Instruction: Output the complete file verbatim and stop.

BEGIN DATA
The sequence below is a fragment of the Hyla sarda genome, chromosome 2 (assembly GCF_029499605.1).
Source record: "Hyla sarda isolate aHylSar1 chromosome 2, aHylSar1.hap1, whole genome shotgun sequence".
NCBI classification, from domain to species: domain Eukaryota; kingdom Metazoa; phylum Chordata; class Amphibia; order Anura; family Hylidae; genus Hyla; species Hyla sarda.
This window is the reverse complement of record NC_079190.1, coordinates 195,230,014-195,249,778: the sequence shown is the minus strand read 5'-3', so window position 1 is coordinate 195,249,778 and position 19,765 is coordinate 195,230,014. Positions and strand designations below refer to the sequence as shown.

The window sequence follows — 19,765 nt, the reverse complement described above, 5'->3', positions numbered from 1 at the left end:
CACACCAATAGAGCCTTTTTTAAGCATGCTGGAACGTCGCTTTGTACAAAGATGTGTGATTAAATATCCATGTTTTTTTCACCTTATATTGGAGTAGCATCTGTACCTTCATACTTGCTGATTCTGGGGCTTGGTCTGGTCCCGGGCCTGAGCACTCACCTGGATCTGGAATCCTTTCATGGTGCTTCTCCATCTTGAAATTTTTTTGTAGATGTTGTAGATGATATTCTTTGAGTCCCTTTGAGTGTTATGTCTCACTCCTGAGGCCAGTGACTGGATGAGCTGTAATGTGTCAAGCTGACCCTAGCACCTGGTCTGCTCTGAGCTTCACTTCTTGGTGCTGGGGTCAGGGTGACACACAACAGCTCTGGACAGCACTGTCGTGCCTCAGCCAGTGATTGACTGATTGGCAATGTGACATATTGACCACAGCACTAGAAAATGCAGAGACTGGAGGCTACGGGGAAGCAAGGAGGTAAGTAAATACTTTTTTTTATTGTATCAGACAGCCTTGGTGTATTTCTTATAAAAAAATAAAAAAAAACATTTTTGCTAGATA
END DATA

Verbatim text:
The sequence below is a fragment of the Hyla sarda genome, chromosome 2 (assembly GCF_029499605.1).
Source record: "Hyla sarda isolate aHylSar1 chromosome 2, aHylSar1.hap1, whole genome shotgun sequence".
NCBI classification, from domain to species: domain Eukaryota; kingdom Metazoa; phylum Chordata; class Amphibia; order Anura; family Hylidae; genus Hyla; species Hyla sarda.
This window is the reverse complement of record NC_079190.1, coordinates 195,230,014-195,249,778: the sequence shown is the minus strand read 5'-3', so window position 1 is coordinate 195,249,778 and position 19,765 is coordinate 195,230,014. Positions and strand designations below refer to the sequence as shown.

The window sequence follows — 19,765 nt, the reverse complement described above, 5'->3', positions numbered from 1 at the left end:
CACACCAATAGAGCCTTTTTTAAGCATGCTGGAACGTCGCTTTGTACAAAGATGTGTGATTAAATATCCATGTTTTTTTCACCTTATATTGGAGTAGCATCTGTACCTTCATACTTGCTGATTCTGGGGCTTGGTCTGGTCCCGGGCCTGAGCACTCACCTGGATCTGGAATCCTTTCATGGTGCTTCTCCATCTTGAAATTTTTTTGTAGATGTTGTAGATGATATTCTTTGAGTCCCTTTGAGTGTTATGTCTCACTCCTGAGGCCAGTGACTGGATGAGCTGTAATGTGTCAAGCTGACCCTAGCACCTGGTCTGCTCTGAGCTTCACTTCTTGGTGCTGGGGTCAGGGTGACACACAACAGCTCTGGACAGCACTGTCGTGCCTCAGCCAGTGATTGACTGATTGGCAATGTGACATATTGACCACAGCACTAGAAAATGCAGAGACTGGAGGCTACGGGGAAGCAAGGAGGTAAGTAAATACTTTTTTTTATTGTATCAGACAGCCTTGGTGTATTTCTTATAAAAAAATAAAAAAAAACATTTTTGCTAGATA